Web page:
Department of Biological Sciences, NUS Pre-Thesis Oral “Bridging  insitu  and  exsitu  conservation  with  genetics  and  stakeholder engagement:  a  case  study  of  the  critically  endangered Burmese roofed  turtle (Batagur trivittata)” Fatma Gozde Cilingir Ceyhan   Graduate Student, Dept. of Biological Sciences National University of Singapore Thu 11 Sep 2014: 4.00pm DBS Conference Room 2 (S1 level 3, Mezzanine) Supervisor: Asst Prof Bickford, David Patrick All are welcome Abstract: – Anthropocene defaunation has been taking place rigorously for 500…
  • BHL Is Currently Down

    Biodiversity Heritage Library
    2 Sep 2014 | 5:12 am
    The BHL website is currently unavailable due to technical difficulties. We are working to resolve the problem ASAP, and will notify users via Twitter and this blog once the website is restored. We apologize for the inconvenience, and thank you for your patience.In the meantime, you can access a majority of our scans via Internet Archive at https://archive.org/details/biodiversity.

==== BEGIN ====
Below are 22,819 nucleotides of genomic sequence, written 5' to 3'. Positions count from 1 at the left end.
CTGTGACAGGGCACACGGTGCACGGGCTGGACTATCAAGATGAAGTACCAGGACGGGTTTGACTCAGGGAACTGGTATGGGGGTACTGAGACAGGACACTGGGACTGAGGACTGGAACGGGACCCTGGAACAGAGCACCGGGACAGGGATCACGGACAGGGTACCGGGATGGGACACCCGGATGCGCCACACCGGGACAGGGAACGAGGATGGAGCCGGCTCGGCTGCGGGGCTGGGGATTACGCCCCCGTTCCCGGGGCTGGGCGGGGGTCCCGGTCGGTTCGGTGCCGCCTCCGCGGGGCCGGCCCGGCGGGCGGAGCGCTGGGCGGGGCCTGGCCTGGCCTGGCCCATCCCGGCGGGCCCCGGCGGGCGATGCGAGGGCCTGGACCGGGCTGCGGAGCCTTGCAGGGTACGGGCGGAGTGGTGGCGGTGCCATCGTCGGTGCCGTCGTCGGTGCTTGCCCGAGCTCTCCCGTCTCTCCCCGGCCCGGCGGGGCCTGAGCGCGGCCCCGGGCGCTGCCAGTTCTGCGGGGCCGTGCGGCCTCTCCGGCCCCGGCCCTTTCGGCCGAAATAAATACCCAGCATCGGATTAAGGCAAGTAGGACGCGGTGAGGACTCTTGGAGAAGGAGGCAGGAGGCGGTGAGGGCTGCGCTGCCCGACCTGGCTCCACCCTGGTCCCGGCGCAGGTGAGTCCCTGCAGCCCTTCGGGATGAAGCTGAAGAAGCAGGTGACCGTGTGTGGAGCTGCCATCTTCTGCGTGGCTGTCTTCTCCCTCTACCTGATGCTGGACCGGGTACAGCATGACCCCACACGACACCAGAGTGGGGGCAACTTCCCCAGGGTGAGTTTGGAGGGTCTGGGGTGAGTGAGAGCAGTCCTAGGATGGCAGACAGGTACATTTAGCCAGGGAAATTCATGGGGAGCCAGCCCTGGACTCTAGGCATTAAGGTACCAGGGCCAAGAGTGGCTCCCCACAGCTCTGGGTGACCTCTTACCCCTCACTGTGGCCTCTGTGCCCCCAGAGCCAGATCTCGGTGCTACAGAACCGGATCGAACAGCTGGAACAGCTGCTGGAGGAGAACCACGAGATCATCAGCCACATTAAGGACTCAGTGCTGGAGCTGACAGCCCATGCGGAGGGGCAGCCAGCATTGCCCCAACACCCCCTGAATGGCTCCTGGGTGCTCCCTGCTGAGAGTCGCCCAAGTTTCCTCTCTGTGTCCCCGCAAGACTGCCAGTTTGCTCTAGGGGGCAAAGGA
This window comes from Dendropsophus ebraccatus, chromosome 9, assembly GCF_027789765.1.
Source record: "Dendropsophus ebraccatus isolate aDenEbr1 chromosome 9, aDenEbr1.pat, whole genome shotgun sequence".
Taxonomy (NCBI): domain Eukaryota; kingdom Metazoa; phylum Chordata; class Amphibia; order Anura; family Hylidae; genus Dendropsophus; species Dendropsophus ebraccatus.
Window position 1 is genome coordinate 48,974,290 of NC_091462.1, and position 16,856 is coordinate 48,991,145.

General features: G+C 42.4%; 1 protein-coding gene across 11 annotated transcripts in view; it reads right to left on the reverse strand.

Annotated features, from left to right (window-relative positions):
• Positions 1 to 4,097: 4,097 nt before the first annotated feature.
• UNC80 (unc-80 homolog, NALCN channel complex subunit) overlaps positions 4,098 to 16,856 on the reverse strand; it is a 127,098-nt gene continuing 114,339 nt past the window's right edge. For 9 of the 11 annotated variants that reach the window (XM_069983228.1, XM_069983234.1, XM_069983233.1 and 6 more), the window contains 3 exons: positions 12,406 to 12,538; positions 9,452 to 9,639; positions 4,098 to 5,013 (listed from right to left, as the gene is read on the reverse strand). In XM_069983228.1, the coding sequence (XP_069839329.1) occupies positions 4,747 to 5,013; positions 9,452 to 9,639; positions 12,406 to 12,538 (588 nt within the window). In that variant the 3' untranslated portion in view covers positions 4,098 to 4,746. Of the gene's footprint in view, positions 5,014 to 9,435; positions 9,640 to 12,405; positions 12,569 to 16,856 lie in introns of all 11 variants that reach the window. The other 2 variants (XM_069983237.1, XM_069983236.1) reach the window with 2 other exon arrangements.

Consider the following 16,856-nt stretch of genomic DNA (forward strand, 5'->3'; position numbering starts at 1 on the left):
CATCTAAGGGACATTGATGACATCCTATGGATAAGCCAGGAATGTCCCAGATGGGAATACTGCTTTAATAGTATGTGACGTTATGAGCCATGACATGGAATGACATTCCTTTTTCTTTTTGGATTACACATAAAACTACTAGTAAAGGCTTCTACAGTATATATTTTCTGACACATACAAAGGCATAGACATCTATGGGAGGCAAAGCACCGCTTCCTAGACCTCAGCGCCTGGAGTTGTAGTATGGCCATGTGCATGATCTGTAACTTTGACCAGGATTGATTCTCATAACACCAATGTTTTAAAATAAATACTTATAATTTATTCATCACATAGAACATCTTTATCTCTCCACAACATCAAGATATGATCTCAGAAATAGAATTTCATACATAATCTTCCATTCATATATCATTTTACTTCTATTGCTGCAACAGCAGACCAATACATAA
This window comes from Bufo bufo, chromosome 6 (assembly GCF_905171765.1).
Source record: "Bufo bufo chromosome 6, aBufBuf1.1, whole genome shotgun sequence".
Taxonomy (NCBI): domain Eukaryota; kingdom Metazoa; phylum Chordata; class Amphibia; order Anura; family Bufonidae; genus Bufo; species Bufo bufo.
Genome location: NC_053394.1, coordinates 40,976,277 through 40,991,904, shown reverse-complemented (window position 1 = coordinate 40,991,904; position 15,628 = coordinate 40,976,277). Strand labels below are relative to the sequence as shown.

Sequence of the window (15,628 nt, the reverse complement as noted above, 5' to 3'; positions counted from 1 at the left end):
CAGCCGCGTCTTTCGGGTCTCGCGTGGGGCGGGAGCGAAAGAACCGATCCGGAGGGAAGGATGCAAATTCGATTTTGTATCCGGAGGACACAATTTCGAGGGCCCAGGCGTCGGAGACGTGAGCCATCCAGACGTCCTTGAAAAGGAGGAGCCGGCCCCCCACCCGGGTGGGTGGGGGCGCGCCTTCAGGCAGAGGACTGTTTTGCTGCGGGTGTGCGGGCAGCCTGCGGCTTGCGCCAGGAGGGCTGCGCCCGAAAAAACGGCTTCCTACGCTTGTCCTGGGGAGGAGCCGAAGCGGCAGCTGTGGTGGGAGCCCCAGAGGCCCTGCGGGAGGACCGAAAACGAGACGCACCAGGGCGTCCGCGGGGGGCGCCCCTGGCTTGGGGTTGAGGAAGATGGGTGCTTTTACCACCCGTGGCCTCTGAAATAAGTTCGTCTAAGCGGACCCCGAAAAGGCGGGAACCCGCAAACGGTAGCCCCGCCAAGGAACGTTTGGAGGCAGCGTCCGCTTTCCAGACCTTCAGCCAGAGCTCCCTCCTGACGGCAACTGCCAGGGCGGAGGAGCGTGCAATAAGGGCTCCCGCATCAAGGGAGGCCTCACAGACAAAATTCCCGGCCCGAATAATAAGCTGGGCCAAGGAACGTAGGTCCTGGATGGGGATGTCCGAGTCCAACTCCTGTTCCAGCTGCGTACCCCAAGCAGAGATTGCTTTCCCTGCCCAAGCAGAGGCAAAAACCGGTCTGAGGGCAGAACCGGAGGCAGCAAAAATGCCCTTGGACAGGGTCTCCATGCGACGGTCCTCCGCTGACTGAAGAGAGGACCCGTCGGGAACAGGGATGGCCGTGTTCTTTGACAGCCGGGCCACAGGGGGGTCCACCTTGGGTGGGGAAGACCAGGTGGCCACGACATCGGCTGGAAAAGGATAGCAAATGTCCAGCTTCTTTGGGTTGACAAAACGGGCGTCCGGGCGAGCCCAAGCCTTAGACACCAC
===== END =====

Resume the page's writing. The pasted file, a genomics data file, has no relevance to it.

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    Ohio Birds and Biodiversity

  • Red-footed Cannibal Fly!

    28 Aug 2014 | 6:07 pm
    The Slender Ladies'-tresses, Spiranthes lacera, is one of our smallest orchid species, but always a star. Yesterday, I led a group on a trip to explore some interesting natural areas in southeastern Ohio. One of our stops was a very interesting oak barrens that is regularly subjected to controlled burns. Plant life in this locale is spectacular, and includes one of the rarest plants in Ohio. I hope to write more about that species soon. On the hike back to see the rarity, we stopped to admire this diminutive ladies'-tress, which was a "life" plant for most of the group.But a fly, of all…
  • Sedge Wrens at historic Huffman Prairie

    26 Aug 2014 | 7:19 pm